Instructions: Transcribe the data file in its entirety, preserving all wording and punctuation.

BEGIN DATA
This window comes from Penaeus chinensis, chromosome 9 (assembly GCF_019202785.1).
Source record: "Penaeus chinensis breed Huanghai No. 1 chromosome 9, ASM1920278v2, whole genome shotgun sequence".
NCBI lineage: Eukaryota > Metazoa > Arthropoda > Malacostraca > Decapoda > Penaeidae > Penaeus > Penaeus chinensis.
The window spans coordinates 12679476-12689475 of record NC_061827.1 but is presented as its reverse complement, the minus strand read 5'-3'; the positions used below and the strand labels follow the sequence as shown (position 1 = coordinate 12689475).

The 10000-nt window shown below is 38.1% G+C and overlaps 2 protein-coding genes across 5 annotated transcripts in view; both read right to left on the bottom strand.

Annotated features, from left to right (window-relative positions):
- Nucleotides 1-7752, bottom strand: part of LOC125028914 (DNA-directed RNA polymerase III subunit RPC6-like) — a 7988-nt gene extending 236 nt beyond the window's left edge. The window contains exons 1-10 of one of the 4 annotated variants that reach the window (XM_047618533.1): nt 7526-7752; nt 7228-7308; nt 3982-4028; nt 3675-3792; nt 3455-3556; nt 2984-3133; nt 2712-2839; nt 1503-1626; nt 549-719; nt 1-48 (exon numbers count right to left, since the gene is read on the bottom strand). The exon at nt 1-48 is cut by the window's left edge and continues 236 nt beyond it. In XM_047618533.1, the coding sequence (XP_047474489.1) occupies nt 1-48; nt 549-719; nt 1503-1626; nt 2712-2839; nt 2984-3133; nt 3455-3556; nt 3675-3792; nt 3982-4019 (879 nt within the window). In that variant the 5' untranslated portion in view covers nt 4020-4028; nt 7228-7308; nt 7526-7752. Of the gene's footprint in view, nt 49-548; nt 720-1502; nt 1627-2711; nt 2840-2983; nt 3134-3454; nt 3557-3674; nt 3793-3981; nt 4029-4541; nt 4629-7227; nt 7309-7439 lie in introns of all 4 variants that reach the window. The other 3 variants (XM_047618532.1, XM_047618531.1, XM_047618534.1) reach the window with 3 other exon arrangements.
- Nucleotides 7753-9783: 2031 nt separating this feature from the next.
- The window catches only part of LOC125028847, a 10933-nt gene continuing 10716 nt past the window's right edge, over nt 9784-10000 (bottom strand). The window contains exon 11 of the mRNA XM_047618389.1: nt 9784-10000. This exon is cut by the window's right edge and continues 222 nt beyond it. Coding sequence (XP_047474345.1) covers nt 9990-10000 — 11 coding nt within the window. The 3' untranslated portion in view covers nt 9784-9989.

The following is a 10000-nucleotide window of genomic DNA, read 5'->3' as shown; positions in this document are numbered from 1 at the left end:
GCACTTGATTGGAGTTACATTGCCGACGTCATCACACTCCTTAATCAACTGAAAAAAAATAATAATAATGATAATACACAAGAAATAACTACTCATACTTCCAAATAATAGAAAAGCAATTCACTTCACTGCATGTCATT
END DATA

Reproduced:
This window comes from Penaeus chinensis, chromosome 9 (assembly GCF_019202785.1).
Source record: "Penaeus chinensis breed Huanghai No. 1 chromosome 9, ASM1920278v2, whole genome shotgun sequence".
NCBI lineage: Eukaryota > Metazoa > Arthropoda > Malacostraca > Decapoda > Penaeidae > Penaeus > Penaeus chinensis.
The window spans coordinates 12679476-12689475 of record NC_061827.1 but is presented as its reverse complement, the minus strand read 5'-3'; the positions used below and the strand labels follow the sequence as shown (position 1 = coordinate 12689475).

The 10000-nt window shown below is 38.1% G+C and overlaps 2 protein-coding genes across 5 annotated transcripts in view; both read right to left on the bottom strand.

Annotated features, from left to right (window-relative positions):
- Nucleotides 1-7752, bottom strand: part of LOC125028914 (DNA-directed RNA polymerase III subunit RPC6-like) — a 7988-nt gene extending 236 nt beyond the window's left edge. The window contains exons 1-10 of one of the 4 annotated variants that reach the window (XM_047618533.1): nt 7526-7752; nt 7228-7308; nt 3982-4028; nt 3675-3792; nt 3455-3556; nt 2984-3133; nt 2712-2839; nt 1503-1626; nt 549-719; nt 1-48 (exon numbers count right to left, since the gene is read on the bottom strand). The exon at nt 1-48 is cut by the window's left edge and continues 236 nt beyond it. In XM_047618533.1, the coding sequence (XP_047474489.1) occupies nt 1-48; nt 549-719; nt 1503-1626; nt 2712-2839; nt 2984-3133; nt 3455-3556; nt 3675-3792; nt 3982-4019 (879 nt within the window). In that variant the 5' untranslated portion in view covers nt 4020-4028; nt 7228-7308; nt 7526-7752. Of the gene's footprint in view, nt 49-548; nt 720-1502; nt 1627-2711; nt 2840-2983; nt 3134-3454; nt 3557-3674; nt 3793-3981; nt 4029-4541; nt 4629-7227; nt 7309-7439 lie in introns of all 4 variants that reach the window. The other 3 variants (XM_047618532.1, XM_047618531.1, XM_047618534.1) reach the window with 3 other exon arrangements.
- Nucleotides 7753-9783: 2031 nt separating this feature from the next.
- The window catches only part of LOC125028847, a 10933-nt gene continuing 10716 nt past the window's right edge, over nt 9784-10000 (bottom strand). The window contains exon 11 of the mRNA XM_047618389.1: nt 9784-10000. This exon is cut by the window's right edge and continues 222 nt beyond it. Coding sequence (XP_047474345.1) covers nt 9990-10000 — 11 coding nt within the window. The 3' untranslated portion in view covers nt 9784-9989.

The following is a 10000-nucleotide window of genomic DNA, read 5'->3' as shown; positions in this document are numbered from 1 at the left end:
GCACTTGATTGGAGTTACATTGCCGACGTCATCACACTCCTTAATCAACTGAAAAAAAATAATAATAATGATAATACACAAGAAATAACTACTCATACTTCCAAATAATAGAAAAGCAATTCACTTCACTGCATGTCATT